He was by this time passing before the dragoon barracks; and his attention was caught by the appearance of the paupers, waiting on the other side of the street for the distribution of the remains of the soup. They had come long before for fear of missing their turn, and were seated on the benches or standing in a line against the parapet of the quay. Foul and grimy, with the hair and beard of human dogs, and dressed in the filthiest rags, they waited like a herd, neither moving nor speaking to each other, but peering into the great barrack-yard to catch the arrival of the porringers and the adjutant’s signal to come up. It was horrible to see in the brilliant sunlight the silent row of savage eyes and hungry faces, fixed with the same animal look upon the wide-open gate.

‘What are you doing there, my dear boy?’ said a voice, and Astier-Réhu, in high spirits, took his pupil’s arm. The poet pointed to the pathetic group on the opposite pavement. ‘Ah, yes,’ said the historian, ‘Ah, yes.’ He had in truth no eyes for anything outside books, nor any direct and personal perception of the facts of life. Indeed, from the way in which he took Freydet off, saying as he did so, ‘You may as well go with me as far as the Institute,’ it was clear that he did not approve the habit of mooning in the streets when you ought to be better employed. Leaning gently on his favourite’s arm, he began to tell him of his rapturous delight at having chanced upon a most astonishing discovery, a letter about the Académie from the Empress Catherine to Diderot, just in time for his forthcoming address to the Grand-Duke. He meant to read the letter at the meeting and perhaps to present his Highness, in the name of the Society, with the original in the handwriting of his ancestress. Baron Huchenard would burst with envy.

‘And, by the way, about my Charles the Fifths, you know! It’s absolutely false. Here is something to confute the old backbiter,’ and he clapped with his thick short hand a heavy leather pocket-book. He was so happy that he tried to arouse an answering happiness in Freydet by leading the conversation to the topic of yesterday — his candidature for the first place in the Académie that should be vacant. It would be delightful when the master and the scholar sat together under the dome! ‘And you will find how pleasant it is, and how comfortable. It cannot be imagined till you are there.’ The moment of entrance, he seemed to say, put an end to the miseries of life. At that threshold they might beat in vain. You soared into a region of peace and light, above envy, above criticism, blessed for ever! All was won, and nothing left to desire. Ah, the Académie! Those who spoke ill of it spoke in ignorance, or in jealousy, because they could not get in. The apes, the dunces!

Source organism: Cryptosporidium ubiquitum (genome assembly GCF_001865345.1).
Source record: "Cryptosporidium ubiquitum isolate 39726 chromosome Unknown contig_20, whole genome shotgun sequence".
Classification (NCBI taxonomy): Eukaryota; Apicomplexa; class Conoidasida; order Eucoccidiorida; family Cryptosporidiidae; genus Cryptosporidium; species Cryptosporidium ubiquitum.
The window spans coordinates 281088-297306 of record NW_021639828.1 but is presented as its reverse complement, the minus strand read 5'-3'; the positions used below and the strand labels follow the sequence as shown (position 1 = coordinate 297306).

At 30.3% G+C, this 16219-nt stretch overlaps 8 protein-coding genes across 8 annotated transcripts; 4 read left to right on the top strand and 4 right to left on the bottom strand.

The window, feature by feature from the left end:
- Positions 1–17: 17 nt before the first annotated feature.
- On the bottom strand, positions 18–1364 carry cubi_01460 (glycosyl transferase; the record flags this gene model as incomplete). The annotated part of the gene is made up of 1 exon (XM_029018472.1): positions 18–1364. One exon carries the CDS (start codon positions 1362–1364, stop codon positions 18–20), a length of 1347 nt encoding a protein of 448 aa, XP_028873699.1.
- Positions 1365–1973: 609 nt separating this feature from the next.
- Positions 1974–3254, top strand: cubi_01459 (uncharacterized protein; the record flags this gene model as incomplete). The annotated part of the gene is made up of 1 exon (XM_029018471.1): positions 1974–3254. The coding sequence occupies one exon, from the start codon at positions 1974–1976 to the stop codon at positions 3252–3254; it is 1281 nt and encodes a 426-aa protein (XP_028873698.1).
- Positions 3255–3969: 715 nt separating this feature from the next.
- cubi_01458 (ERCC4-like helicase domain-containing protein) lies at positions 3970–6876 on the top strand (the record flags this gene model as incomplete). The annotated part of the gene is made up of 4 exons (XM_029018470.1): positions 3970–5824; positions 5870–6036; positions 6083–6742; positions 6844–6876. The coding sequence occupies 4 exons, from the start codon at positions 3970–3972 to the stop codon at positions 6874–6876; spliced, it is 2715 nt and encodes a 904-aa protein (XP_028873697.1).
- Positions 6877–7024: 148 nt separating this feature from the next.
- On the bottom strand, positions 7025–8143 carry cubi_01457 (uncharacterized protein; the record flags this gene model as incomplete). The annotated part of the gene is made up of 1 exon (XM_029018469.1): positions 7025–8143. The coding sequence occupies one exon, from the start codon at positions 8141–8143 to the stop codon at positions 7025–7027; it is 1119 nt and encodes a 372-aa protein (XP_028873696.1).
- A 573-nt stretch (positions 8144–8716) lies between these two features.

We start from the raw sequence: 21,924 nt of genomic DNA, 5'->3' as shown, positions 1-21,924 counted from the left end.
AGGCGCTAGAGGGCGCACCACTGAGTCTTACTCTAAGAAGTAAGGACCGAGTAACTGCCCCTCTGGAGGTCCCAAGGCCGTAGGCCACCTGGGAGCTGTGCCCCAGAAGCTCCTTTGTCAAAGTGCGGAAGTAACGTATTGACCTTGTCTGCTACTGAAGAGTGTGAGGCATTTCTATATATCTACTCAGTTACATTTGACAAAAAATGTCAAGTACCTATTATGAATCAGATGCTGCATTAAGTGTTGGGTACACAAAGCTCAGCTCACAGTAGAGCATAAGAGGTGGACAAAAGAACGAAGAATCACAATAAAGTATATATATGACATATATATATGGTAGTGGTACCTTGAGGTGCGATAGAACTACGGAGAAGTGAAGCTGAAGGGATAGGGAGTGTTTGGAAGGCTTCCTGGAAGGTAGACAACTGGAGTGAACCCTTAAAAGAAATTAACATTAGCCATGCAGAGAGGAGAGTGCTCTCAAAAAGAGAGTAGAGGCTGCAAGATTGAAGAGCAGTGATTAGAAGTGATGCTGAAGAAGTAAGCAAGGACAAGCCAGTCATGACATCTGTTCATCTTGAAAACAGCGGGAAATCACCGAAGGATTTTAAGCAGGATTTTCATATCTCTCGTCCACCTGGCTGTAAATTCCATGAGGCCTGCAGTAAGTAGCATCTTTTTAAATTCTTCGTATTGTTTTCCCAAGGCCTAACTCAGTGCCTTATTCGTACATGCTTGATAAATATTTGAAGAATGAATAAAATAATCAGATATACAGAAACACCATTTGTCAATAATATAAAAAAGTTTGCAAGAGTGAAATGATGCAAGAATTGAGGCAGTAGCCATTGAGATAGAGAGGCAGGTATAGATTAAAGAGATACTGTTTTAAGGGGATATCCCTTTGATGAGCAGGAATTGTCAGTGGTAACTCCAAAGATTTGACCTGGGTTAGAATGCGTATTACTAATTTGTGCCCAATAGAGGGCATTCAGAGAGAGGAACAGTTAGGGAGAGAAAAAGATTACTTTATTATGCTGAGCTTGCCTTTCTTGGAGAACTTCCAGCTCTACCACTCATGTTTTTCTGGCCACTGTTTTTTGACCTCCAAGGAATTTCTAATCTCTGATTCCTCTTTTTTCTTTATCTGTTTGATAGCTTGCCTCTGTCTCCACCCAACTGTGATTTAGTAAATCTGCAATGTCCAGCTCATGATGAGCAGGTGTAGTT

His strong voice rose till it made everyone turn as he went along the quay. Some recognised him and mentioned his name. The booksellers and the vendors of engravings and curiosities, standing at their stalls, and accustomed to see him go by at his regular hours, stepped back and bowed respectfully.

‘Freydet, look at that,’ said his master, pointing to the Palais Mazarin, to which they had now come. ‘There it is! There’s the Institute as I saw it on the Didot books when I was a lad. I said to myself then, “I will get into that;” and I have got in. Now, my boy, it is your turn to use your will. Good luck to you.’ He stepped briskly in at the gate to the left of the main building, and went on into a series of large paved courts, silent and majestic, his figure throwing a lengthening shadow upon the ground.

He disappeared; but Freydet was gazing still, struck motionless. And on his kindly round brown face and in his soft, full-orbed eyes was the same expression as had been on the visages of the human dogs who waited before the barracks for their soup. Henceforward, whenever he looked at the Institute, that expression would always come over his face.

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Last updated Friday, March 7, 2014 at 15:53